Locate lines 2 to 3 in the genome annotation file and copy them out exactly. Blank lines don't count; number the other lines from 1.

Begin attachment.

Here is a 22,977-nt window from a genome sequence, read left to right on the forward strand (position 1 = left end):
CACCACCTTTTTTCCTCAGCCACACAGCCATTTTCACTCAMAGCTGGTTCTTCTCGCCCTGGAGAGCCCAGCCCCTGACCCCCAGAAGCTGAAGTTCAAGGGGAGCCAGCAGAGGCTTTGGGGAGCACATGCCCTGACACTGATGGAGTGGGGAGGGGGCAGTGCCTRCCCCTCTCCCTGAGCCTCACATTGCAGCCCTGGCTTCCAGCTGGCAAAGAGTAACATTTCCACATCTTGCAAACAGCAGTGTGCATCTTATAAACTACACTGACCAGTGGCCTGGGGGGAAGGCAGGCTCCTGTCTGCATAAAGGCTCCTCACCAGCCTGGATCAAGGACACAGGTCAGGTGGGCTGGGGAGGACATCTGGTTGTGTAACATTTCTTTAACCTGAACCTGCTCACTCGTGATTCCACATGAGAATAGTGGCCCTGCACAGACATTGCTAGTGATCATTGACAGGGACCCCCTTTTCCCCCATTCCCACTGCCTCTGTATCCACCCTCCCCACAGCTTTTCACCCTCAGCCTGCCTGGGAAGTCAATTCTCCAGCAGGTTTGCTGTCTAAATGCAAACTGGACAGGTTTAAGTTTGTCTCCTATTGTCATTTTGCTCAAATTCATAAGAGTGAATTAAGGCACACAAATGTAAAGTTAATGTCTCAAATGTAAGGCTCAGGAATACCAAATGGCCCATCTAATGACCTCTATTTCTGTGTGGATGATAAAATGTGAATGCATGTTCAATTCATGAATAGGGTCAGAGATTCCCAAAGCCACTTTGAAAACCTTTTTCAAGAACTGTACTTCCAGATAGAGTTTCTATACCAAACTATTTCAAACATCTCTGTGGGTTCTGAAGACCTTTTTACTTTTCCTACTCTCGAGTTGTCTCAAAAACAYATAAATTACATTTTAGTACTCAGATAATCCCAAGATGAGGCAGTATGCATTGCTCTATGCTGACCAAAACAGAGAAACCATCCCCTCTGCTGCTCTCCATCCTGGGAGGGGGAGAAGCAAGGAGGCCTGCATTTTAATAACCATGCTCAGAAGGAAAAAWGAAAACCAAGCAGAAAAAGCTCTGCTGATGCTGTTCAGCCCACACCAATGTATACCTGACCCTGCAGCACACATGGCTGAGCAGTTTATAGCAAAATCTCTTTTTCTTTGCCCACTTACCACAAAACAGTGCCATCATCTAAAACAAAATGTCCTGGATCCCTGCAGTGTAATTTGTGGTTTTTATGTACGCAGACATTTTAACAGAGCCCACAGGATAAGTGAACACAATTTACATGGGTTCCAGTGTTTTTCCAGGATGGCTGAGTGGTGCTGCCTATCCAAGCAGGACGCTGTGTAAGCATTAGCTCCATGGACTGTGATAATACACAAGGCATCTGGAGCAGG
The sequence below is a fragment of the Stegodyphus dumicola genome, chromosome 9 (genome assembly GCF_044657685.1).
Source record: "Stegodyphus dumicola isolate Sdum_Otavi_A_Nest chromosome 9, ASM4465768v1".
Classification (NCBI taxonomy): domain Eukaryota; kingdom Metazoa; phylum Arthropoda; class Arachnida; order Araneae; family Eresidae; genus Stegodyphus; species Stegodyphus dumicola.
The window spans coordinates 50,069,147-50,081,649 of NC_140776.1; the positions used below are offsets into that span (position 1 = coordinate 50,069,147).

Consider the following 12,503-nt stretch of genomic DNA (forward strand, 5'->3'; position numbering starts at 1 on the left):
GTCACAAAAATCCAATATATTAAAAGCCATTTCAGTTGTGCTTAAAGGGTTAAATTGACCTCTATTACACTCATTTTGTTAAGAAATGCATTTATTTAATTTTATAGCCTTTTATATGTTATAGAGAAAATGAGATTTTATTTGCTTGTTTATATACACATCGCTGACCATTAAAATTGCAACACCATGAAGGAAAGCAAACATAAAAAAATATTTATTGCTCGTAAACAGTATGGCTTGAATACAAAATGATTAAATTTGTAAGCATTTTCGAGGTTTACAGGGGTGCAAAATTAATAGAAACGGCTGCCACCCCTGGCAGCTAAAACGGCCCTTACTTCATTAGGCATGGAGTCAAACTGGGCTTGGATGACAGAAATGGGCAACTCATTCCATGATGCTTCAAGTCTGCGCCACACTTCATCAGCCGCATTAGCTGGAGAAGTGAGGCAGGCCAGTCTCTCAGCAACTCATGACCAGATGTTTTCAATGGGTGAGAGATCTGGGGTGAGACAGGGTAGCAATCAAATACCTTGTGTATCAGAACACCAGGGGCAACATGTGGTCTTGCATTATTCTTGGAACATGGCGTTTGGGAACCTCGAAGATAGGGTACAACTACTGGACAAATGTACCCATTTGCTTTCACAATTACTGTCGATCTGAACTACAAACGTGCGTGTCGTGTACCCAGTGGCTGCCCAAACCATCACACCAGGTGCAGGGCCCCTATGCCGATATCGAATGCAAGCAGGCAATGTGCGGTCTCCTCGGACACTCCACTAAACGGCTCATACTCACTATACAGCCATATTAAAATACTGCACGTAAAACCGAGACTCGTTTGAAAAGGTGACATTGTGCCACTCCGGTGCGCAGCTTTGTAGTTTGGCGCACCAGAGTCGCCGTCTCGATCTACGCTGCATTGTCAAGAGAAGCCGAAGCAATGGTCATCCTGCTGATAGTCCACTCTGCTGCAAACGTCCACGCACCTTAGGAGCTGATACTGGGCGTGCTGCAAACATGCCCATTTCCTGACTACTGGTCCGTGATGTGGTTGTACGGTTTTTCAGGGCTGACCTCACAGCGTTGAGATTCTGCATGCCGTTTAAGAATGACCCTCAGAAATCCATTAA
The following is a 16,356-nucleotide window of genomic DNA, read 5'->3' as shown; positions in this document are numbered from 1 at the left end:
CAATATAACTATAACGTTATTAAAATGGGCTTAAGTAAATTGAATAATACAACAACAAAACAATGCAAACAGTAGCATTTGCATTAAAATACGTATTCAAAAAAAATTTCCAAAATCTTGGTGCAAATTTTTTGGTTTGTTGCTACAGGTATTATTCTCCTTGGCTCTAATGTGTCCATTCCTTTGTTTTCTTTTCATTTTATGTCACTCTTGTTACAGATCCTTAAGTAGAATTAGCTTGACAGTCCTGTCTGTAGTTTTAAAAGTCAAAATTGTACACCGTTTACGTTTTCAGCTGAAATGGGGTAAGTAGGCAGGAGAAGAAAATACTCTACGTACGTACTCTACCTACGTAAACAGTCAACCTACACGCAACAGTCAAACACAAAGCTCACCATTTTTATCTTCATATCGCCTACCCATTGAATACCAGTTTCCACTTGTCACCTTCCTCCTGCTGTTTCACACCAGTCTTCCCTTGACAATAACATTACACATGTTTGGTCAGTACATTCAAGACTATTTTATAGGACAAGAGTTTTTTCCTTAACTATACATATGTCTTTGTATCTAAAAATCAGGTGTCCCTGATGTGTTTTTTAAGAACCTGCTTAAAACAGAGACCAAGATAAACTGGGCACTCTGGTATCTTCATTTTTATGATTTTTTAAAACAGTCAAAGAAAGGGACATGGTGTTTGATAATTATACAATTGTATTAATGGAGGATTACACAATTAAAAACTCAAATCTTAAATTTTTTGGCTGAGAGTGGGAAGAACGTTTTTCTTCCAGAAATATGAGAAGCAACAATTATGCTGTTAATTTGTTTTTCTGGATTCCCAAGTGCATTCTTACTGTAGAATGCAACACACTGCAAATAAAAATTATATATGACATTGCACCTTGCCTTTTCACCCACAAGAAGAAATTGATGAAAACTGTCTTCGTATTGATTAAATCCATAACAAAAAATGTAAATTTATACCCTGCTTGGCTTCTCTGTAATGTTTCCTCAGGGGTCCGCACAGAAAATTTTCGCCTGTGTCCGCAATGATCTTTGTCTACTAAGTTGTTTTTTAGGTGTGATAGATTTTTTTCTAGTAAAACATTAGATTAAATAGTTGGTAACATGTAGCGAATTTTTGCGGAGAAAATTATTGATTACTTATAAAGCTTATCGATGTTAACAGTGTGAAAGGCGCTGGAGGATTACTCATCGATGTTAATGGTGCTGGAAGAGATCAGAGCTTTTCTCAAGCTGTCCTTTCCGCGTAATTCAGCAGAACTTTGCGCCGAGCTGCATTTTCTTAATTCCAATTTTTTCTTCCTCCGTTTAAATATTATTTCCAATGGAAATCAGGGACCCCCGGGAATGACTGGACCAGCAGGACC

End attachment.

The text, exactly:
CACCACCTTTTTTCCTCAGCCACACAGCCATTTTCACTCAMAGCTGGTTCTTCTCGCCCTGGAGAGCCCAGCCCCTGACCCCCAGAAGCTGAAGTTCAAGGGGAGCCAGCAGAGGCTTTGGGGAGCACATGCCCTGACACTGATGGAGTGGGGAGGGGGCAGTGCCTRCCCCTCTCCCTGAGCCTCACATTGCAGCCCTGGCTTCCAGCTGGCAAAGAGTAACATTTCCACATCTTGCAAACAGCAGTGTGCATCTTATAAACTACACTGACCAGTGGCCTGGGGGGAAGGCAGGCTCCTGTCTGCATAAAGGCTCCTCACCAGCCTGGATCAAGGACACAGGTCAGGTGGGCTGGGGAGGACATCTGGTTGTGTAACATTTCTTTAACCTGAACCTGCTCACTCGTGATTCCACATGAGAATAGTGGCCCTGCACAGACATTGCTAGTGATCATTGACAGGGACCCCCTTTTCCCCCATTCCCACTGCCTCTGTATCCACCCTCCCCACAGCTTTTCACCCTCAGCCTGCCTGGGAAGTCAATTCTCCAGCAGGTTTGCTGTCTAAATGCAAACTGGACAGGTTTAAGTTTGTCTCCTATTGTCATTTTGCTCAAATTCATAAGAGTGAATTAAGGCACACAAATGTAAAGTTAATGTCTCAAATGTAAGGCTCAGGAATACCAAATGGCCCATCTAATGACCTCTATTTCTGTGTGGATGATAAAATGTGAATGCATGTTCAATTCATGAATAGGGTCAGAGATTCCCAAAGCCACTTTGAAAACCTTTTTCAAGAACTGTACTTCCAGATAGAGTTTCTATACCAAACTATTTCAAACATCTCTGTGGGTTCTGAAGACCTTTTTACTTTTCCTACTCTCGAGTTGTCTCAAAAACAYATAAATTACATTTTAGTACTCAGATAATCCCAAGATGAGGCAGTATGCATTGCTCTATGCTGACCAAAACAGAGAAACCATCCCCTCTGCTGCTCTCCATCCTGGGAGGGGGAGAAGCAAGGAGGCCTGCATTTTAATAACCATGCTCAGAAGGAAAAAWGAAAACCAAGCAGAAAAAGCTCTGCTGATGCTGTTCAGCCCACACCAATGTATACCTGACCCTGCAGCACACATGGCTGAGCAGTTTATAGCAAAATCTCTTTTTCTTTGCCCACTTACCACAAAACAGTGCCATCATCTAAAACAAAATGTCCTGGATCCCTGCAGTGTAATTTGTGGTTTTTATGTACGCAGACATTTTAACAGAGCCCACAGGATAAGTGAACACAATTTACATGGGTTCCAGTGTTTTTCCAGGATGGCTGAGTGGTGCTGCCTATCCAAGCAGGACGCTGTGTAAGCATTAGCTCCATGGACTGTGATAATACACAAGGCATCTGGAGCAGG
The sequence below is a fragment of the Stegodyphus dumicola genome, chromosome 9 (genome assembly GCF_044657685.1).